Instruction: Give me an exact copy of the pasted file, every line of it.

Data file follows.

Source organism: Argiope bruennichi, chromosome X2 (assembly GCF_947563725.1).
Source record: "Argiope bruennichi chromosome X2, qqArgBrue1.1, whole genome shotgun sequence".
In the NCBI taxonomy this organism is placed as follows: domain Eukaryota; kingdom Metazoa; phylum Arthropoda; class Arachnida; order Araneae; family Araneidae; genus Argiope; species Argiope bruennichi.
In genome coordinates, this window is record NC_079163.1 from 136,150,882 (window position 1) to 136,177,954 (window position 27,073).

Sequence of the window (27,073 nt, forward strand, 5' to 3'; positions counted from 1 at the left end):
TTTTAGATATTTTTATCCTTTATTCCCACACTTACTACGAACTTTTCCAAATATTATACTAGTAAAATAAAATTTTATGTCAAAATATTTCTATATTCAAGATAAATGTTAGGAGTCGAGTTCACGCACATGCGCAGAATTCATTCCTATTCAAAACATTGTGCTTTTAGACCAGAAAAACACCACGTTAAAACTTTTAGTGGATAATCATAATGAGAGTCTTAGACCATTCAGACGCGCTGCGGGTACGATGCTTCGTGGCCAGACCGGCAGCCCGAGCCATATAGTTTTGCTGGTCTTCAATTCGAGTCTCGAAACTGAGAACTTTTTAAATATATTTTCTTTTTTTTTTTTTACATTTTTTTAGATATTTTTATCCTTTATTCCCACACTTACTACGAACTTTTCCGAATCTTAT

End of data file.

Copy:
Source organism: Argiope bruennichi, chromosome X2 (assembly GCF_947563725.1).
Source record: "Argiope bruennichi chromosome X2, qqArgBrue1.1, whole genome shotgun sequence".
In the NCBI taxonomy this organism is placed as follows: domain Eukaryota; kingdom Metazoa; phylum Arthropoda; class Arachnida; order Araneae; family Araneidae; genus Argiope; species Argiope bruennichi.
In genome coordinates, this window is record NC_079163.1 from 136,150,882 (window position 1) to 136,177,954 (window position 27,073).

Sequence of the window (27,073 nt, forward strand, 5' to 3'; positions counted from 1 at the left end):
TTTTAGATATTTTTATCCTTTATTCCCACACTTACTACGAACTTTTCCAAATATTATACTAGTAAAATAAAATTTTATGTCAAAATATTTCTATATTCAAGATAAATGTTAGGAGTCGAGTTCACGCACATGCGCAGAATTCATTCCTATTCAAAACATTGTGCTTTTAGACCAGAAAAACACCACGTTAAAACTTTTAGTGGATAATCATAATGAGAGTCTTAGACCATTCAGACGCGCTGCGGGTACGATGCTTCGTGGCCAGACCGGCAGCCCGAGCCATATAGTTTTGCTGGTCTTCAATTCGAGTCTCGAAACTGAGAACTTTTTAAATATATTTTCTTTTTTTTTTTTTACATTTTTTTAGATATTTTTATCCTTTATTCCCACACTTACTACGAACTTTTCCGAATCTTAT